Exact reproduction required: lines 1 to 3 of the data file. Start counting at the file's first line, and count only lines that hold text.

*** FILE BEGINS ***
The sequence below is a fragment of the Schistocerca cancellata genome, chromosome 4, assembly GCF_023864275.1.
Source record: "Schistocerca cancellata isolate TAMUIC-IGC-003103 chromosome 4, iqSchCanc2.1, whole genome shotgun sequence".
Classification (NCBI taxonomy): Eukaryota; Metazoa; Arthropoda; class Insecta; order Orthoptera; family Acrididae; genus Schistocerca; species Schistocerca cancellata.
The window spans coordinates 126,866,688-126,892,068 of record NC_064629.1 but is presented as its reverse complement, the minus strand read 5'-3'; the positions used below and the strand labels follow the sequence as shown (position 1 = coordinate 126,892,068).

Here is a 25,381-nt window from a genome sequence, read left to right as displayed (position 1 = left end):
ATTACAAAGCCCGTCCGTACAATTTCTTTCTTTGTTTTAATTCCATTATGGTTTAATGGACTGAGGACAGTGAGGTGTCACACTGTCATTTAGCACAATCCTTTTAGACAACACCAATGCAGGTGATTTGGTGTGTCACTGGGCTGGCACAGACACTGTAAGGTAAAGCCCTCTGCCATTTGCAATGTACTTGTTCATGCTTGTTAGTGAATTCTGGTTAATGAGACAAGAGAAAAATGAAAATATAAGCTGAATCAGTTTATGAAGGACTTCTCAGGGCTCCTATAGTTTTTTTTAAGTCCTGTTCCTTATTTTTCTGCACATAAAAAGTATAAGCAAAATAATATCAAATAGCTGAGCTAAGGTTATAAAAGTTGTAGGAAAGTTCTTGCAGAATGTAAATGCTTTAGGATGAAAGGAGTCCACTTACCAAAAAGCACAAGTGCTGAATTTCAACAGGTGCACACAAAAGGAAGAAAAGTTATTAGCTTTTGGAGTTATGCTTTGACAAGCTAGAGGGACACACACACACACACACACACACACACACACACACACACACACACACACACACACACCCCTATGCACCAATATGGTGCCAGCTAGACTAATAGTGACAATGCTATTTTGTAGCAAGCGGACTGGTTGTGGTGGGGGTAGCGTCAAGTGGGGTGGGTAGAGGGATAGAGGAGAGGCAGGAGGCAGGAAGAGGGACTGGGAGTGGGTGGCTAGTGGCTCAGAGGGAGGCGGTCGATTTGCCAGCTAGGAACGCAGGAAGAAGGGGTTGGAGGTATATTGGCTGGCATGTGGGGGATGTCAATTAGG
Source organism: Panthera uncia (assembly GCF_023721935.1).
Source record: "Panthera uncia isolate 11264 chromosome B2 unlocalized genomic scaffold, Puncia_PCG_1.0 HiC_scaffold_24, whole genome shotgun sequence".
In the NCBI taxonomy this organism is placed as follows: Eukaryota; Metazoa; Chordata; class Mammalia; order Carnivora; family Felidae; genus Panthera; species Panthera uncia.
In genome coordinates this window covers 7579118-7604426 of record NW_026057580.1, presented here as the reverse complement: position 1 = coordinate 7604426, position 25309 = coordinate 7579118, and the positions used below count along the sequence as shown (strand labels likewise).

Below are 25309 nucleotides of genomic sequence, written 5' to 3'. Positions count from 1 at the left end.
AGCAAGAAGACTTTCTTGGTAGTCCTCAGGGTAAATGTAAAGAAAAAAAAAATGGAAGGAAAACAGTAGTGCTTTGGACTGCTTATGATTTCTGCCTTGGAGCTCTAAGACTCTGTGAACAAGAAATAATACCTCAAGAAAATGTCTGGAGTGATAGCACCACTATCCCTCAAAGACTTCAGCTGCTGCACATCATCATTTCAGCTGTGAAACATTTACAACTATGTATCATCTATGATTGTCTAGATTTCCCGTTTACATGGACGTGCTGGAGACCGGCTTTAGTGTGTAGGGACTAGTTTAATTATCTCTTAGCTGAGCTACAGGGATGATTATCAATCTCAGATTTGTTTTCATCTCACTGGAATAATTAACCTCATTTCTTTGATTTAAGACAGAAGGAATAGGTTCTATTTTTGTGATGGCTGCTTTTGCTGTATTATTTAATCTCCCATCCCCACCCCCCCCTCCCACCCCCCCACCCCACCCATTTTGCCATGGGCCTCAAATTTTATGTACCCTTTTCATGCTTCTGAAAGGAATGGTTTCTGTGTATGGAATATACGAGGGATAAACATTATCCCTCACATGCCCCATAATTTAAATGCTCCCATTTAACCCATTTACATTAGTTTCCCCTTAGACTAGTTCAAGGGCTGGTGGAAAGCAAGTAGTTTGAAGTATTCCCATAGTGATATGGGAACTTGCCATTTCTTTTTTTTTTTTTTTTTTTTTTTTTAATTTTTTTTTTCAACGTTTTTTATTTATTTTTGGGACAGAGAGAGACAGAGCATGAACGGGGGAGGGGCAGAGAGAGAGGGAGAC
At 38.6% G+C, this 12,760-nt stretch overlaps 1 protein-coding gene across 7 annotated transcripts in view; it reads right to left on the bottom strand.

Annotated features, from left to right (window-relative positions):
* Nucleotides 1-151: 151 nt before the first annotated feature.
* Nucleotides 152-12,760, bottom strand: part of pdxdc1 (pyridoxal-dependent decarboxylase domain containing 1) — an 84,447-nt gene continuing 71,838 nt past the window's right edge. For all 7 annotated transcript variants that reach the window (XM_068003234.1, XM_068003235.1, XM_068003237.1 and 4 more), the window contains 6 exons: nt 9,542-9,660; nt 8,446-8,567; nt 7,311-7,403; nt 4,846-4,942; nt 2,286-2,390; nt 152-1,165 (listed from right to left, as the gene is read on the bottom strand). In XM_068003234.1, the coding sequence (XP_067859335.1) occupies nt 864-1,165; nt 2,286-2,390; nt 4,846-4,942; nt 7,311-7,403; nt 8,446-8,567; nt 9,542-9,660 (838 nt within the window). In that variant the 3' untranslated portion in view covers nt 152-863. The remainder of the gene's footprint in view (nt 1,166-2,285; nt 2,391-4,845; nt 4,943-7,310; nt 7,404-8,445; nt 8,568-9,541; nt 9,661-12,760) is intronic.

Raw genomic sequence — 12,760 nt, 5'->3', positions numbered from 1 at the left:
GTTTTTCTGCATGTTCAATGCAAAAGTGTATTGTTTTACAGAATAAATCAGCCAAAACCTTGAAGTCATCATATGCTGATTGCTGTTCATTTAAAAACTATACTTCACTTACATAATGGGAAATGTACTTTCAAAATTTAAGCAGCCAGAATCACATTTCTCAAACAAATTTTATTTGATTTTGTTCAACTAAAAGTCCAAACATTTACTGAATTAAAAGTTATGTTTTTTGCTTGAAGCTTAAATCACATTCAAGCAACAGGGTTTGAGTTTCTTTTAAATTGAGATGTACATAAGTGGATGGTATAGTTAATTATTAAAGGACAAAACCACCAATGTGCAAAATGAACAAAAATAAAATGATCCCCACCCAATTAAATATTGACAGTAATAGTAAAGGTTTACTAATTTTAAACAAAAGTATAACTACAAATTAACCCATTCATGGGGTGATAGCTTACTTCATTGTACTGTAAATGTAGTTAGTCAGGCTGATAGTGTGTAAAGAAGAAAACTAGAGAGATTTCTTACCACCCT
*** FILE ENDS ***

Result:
The sequence below is a fragment of the Schistocerca cancellata genome, chromosome 4, assembly GCF_023864275.1.
Source record: "Schistocerca cancellata isolate TAMUIC-IGC-003103 chromosome 4, iqSchCanc2.1, whole genome shotgun sequence".
Classification (NCBI taxonomy): Eukaryota; Metazoa; Arthropoda; class Insecta; order Orthoptera; family Acrididae; genus Schistocerca; species Schistocerca cancellata.